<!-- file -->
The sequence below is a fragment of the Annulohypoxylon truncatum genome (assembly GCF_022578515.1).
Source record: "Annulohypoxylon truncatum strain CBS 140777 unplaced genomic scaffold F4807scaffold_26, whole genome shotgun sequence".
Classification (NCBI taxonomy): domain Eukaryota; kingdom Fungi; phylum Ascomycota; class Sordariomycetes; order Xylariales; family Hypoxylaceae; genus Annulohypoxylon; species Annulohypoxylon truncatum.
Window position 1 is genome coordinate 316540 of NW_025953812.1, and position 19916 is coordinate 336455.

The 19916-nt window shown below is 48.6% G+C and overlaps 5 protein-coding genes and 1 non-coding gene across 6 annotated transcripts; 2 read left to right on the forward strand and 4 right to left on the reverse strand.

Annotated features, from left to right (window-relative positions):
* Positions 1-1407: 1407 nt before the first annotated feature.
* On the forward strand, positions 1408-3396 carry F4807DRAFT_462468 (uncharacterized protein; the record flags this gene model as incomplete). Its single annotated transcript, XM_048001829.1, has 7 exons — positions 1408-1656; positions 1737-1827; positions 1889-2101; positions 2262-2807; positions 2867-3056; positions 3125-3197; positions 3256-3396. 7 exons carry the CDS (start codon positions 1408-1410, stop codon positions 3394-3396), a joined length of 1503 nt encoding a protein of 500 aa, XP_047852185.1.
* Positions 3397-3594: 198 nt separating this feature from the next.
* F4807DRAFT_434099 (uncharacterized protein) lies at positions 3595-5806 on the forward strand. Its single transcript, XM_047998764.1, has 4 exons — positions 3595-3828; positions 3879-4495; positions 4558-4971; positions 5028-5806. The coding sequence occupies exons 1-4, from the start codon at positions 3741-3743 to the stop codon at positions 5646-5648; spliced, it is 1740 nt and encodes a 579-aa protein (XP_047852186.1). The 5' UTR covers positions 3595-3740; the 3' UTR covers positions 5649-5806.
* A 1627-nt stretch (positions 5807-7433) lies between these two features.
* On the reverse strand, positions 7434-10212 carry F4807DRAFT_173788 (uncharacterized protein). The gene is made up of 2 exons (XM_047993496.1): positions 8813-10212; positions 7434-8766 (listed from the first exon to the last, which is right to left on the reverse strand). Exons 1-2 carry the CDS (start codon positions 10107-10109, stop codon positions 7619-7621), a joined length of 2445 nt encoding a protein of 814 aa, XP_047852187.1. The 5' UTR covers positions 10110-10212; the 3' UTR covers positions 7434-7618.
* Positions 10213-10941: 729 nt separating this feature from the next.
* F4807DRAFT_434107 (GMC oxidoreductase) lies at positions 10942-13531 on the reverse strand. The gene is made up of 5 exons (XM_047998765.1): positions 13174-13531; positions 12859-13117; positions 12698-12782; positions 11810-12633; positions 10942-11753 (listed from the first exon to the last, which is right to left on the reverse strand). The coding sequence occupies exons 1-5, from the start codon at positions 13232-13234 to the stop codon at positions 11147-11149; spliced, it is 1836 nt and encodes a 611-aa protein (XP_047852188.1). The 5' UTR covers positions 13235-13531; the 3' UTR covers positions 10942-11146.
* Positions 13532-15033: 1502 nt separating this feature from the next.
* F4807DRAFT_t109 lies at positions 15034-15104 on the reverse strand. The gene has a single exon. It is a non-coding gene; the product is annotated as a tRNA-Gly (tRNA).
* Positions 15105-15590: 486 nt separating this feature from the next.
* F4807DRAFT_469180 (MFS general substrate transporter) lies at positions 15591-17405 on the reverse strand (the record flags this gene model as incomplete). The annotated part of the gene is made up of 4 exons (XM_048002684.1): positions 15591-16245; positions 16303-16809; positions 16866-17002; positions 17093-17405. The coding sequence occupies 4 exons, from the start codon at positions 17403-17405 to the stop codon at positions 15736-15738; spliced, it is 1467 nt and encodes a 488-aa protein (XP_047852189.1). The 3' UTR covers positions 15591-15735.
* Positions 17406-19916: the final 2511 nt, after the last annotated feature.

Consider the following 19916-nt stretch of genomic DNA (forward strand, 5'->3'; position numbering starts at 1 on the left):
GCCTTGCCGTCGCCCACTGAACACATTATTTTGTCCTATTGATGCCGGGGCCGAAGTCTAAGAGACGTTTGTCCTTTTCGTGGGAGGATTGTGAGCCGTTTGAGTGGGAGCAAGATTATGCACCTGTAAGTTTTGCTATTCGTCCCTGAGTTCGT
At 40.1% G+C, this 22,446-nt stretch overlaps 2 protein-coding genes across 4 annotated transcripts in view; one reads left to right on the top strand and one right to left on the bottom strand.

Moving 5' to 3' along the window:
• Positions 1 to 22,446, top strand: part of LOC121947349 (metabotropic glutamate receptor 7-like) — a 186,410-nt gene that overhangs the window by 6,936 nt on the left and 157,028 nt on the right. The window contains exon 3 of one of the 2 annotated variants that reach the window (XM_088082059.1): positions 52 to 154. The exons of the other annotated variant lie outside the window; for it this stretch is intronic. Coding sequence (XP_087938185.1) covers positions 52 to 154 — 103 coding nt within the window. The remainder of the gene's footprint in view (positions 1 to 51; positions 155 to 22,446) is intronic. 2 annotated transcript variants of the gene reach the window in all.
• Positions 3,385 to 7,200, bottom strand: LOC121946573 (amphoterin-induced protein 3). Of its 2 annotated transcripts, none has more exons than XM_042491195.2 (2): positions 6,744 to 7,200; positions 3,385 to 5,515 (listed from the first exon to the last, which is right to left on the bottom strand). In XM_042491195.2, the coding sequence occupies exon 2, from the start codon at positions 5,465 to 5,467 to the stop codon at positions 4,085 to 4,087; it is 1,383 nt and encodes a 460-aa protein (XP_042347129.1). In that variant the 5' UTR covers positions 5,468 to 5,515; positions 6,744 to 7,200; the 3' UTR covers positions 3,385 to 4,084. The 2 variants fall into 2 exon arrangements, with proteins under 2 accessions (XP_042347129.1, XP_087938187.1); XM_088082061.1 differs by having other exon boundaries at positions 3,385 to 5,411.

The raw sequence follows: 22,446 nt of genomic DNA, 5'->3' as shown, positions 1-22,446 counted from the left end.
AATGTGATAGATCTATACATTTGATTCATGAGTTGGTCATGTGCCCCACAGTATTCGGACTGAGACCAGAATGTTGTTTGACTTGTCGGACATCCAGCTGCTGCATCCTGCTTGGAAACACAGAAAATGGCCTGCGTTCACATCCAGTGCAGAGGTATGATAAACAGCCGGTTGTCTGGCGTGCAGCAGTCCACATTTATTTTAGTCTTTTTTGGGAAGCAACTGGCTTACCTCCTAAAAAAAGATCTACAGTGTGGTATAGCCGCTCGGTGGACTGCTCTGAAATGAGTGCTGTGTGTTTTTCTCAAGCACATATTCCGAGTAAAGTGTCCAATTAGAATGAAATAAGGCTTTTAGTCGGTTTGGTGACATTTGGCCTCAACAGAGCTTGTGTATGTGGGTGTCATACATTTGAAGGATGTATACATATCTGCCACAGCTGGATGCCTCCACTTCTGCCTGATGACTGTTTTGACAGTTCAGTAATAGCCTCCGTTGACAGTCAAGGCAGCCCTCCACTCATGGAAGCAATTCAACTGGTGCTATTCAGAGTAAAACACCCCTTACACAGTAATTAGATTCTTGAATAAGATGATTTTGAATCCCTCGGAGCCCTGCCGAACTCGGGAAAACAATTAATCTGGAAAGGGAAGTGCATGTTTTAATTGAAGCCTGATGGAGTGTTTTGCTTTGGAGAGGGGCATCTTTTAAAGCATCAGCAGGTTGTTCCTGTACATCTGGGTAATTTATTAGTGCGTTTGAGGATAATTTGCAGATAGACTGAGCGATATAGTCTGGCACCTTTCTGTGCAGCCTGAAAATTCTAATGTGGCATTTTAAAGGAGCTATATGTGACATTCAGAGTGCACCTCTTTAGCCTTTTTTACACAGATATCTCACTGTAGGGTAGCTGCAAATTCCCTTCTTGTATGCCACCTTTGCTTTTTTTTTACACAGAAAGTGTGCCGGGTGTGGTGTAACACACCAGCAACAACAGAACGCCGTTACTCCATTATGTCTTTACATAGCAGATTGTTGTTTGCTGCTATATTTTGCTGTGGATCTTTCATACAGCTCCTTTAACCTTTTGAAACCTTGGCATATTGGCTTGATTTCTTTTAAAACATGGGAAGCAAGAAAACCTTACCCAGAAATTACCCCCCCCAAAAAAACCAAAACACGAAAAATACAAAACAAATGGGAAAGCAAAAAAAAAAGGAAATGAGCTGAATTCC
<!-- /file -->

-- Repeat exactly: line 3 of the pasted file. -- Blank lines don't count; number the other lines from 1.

Classification (NCBI taxonomy): domain Eukaryota; kingdom Fungi; phylum Ascomycota; class Sordariomycetes; order Xylariales; family Hypoxylaceae; genus Annulohypoxylon; species Annulohypoxylon truncatum.